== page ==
Jeremiah 20:8-9
8. For since I spake, I cried out, I cried violence and spoil; because the word of the LORD was made a reproach unto me, and a derision, daily.

8. Quia ex quo locuutus sum, vociferor violentiam et vastationem clamo; quia fuit sermo Jehovae mihi in opprobrium et in contumeliam toto die (vel, quotidie, assiduè, ut dictum est.)

9. Then I said, I will not make mention of him, nor speak any more in his name. But his word was in mine heart as a burning fire shut up in my bones, and I was weary with forbearing, and I could not stay.

9. Et dixi (itaque dixi, copula enim illativam valet) non recordabor et non loquar amplius in nomine ejus; et fuit in corde meo quasi ignis ardens, clausus in ossibus meis, et fatigatus sum ferendo et non potui.

The Prophet says here that he found no fruit from his labors, but on the contrary, he saw that all his efforts and endeavors had an opposite effect; for they exasperated all the Jews, inflamed their rage, and drove them into a greater licentiousness in sinning. Hence he says, that he purposed to give up the office assigned to him, but that by a secret impulse he was constrained to persevere, and that thus he was not at liberty to desist from the course which he had begun.

But the verse is variously explained; From the time I spoke, I cried violence aloud and proclaimed devastation Thus some take the words, as though Jeremiah said, that since he began to teach he uttered complaints; for he saw that he was violently assailed and was exposed to all kinds of wrongs: but this view appears to me too frigid. Others come nearer to the truth who consider him as saying, that he had not ceased to cry against outrages and plunders, when he saw that all kinds of wickedness prevailed among the people; as though he had said, "I could not mildly and peaceably teach them, for their disposition and temper prevented me, but their wickedness compelled me to treat them with severity, as all God's servants ought wisely to consider what the state of the Church requires." If indeed we should in tranquil times cry aloud, it would be mad affectation; and this is what is done by many, who without thought and without any reason always make a great cry; but when we see Satan reigning, we ought not then to withhold nor to act as in a truce; but as it is an open war it is necessary to cry aloud. They who take this view, then, understand that Jeremiah cried aloud, because he saw that the people were refractory, and also saw that things were so bad that they could not be restored to a right state without the greatest sharpness and vehemence.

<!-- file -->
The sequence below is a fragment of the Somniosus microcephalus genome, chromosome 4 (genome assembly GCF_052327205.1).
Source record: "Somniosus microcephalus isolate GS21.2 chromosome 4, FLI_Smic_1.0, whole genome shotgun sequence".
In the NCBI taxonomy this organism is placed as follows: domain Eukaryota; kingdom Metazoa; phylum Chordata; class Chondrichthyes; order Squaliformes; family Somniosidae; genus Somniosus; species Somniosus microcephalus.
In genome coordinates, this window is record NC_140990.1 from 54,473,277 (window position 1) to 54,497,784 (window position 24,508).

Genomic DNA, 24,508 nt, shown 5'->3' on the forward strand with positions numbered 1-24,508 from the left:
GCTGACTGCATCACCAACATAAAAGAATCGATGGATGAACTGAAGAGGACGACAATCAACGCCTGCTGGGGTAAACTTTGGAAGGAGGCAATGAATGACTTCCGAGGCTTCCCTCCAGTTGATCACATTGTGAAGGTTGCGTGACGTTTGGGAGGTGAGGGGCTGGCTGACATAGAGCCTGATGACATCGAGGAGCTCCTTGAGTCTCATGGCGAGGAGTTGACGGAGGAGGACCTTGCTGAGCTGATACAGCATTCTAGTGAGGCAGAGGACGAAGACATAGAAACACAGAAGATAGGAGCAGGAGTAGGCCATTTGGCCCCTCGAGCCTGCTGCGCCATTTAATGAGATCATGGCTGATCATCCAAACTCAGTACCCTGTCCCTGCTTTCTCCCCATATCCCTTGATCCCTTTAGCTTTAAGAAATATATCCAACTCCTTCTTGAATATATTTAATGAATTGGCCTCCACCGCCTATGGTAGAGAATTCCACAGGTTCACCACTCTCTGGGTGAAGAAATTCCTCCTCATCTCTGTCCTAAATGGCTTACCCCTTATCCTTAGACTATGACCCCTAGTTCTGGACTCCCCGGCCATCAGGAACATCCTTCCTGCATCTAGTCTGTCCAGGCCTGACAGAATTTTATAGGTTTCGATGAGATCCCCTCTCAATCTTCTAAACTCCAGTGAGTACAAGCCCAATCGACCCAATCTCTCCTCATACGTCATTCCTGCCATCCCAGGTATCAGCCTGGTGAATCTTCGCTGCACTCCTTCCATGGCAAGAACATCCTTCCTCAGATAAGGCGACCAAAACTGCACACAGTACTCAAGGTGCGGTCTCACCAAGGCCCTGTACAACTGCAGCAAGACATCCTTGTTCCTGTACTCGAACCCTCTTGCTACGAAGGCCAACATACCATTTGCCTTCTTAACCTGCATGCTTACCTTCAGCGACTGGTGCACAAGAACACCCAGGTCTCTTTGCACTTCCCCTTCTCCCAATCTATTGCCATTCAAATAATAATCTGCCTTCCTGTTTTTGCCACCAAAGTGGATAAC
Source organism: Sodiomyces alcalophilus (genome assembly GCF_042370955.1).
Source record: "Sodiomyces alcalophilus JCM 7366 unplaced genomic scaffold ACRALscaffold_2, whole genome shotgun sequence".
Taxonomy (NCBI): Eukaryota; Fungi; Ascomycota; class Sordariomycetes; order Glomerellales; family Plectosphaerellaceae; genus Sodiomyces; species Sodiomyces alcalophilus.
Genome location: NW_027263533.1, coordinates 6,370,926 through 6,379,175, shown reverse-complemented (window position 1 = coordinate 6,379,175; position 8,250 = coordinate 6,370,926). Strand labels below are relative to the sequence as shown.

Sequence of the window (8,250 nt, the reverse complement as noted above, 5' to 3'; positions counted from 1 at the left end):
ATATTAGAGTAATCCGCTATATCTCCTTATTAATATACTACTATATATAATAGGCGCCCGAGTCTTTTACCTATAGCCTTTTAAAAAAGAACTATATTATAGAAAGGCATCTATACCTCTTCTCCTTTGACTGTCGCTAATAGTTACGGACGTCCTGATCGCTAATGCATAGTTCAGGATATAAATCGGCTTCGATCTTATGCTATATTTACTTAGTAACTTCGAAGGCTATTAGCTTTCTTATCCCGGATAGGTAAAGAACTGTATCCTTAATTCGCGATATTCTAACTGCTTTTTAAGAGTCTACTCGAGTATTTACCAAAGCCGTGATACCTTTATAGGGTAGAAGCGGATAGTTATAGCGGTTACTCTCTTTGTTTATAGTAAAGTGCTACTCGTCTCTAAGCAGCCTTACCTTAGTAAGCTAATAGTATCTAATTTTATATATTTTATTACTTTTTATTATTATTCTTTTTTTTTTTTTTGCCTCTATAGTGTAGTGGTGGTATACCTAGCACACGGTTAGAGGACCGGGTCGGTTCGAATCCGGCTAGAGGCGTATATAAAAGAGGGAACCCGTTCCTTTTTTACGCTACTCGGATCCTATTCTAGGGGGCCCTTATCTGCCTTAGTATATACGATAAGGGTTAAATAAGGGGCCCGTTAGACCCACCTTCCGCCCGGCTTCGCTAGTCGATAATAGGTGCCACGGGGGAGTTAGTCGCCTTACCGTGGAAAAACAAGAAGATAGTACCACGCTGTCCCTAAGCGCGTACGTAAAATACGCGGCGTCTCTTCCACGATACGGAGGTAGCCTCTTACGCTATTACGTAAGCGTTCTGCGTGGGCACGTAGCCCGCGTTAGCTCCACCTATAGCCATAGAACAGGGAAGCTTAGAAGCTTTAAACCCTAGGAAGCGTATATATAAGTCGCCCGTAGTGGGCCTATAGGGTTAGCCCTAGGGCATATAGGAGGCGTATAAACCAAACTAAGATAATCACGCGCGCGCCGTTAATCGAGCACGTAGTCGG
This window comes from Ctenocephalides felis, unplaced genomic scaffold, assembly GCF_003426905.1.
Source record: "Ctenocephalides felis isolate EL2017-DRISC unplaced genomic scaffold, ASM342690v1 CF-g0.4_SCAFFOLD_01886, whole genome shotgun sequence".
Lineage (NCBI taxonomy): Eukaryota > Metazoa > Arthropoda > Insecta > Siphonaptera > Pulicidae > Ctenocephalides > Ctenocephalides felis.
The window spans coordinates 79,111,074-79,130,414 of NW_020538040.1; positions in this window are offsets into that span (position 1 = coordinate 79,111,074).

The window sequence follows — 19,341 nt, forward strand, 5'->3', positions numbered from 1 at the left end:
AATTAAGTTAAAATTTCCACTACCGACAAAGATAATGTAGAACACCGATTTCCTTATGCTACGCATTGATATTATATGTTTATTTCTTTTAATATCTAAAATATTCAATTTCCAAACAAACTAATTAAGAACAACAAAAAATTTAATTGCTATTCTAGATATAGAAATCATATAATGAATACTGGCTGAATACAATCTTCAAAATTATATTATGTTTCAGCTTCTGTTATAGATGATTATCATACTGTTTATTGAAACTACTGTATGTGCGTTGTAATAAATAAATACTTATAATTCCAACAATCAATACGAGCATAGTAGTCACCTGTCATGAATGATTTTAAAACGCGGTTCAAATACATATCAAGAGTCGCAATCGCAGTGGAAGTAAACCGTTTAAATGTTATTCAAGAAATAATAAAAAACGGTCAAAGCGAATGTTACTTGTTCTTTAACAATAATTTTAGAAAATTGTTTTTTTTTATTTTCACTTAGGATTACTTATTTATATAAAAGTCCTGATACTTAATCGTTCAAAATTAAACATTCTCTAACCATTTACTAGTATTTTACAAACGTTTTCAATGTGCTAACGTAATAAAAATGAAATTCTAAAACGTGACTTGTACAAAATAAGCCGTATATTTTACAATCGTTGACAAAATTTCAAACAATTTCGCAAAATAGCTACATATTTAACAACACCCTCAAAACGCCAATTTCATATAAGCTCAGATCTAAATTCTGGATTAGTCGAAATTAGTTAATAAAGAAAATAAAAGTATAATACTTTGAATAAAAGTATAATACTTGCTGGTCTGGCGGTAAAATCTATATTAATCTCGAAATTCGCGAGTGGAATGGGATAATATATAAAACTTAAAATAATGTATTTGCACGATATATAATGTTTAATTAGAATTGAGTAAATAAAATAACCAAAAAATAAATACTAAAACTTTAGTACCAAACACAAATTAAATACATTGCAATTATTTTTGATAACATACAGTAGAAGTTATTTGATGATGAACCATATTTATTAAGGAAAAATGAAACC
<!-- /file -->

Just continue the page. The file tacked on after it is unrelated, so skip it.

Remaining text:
But I rather think that the Prophet had another kind of trial, -- that he brought down a greater vengeance of God by his cries, as though he had said, "To what purpose should I furnish God with weapons by my preaching? since I do nothing but increase his wrath, which will at length fulminate and consume the whole land together with the people." He then says, that he cried violence and devastation aloud, for impiety itself is a sort of hostile violence by which God is provoked. The meaning is, that the Prophet saw no other fruit to his labor, but that men were rendered more insolent, and from being thieves became robbers, and from being disdainful became ruffians, so that they increasingly kindled God's wrath, and more fully abandoned themselves. This was indeed a most severe and dangerous trial; it is therefore no wonder that the Prophet says, that it came to his mind to turn aside from his office as a teacher.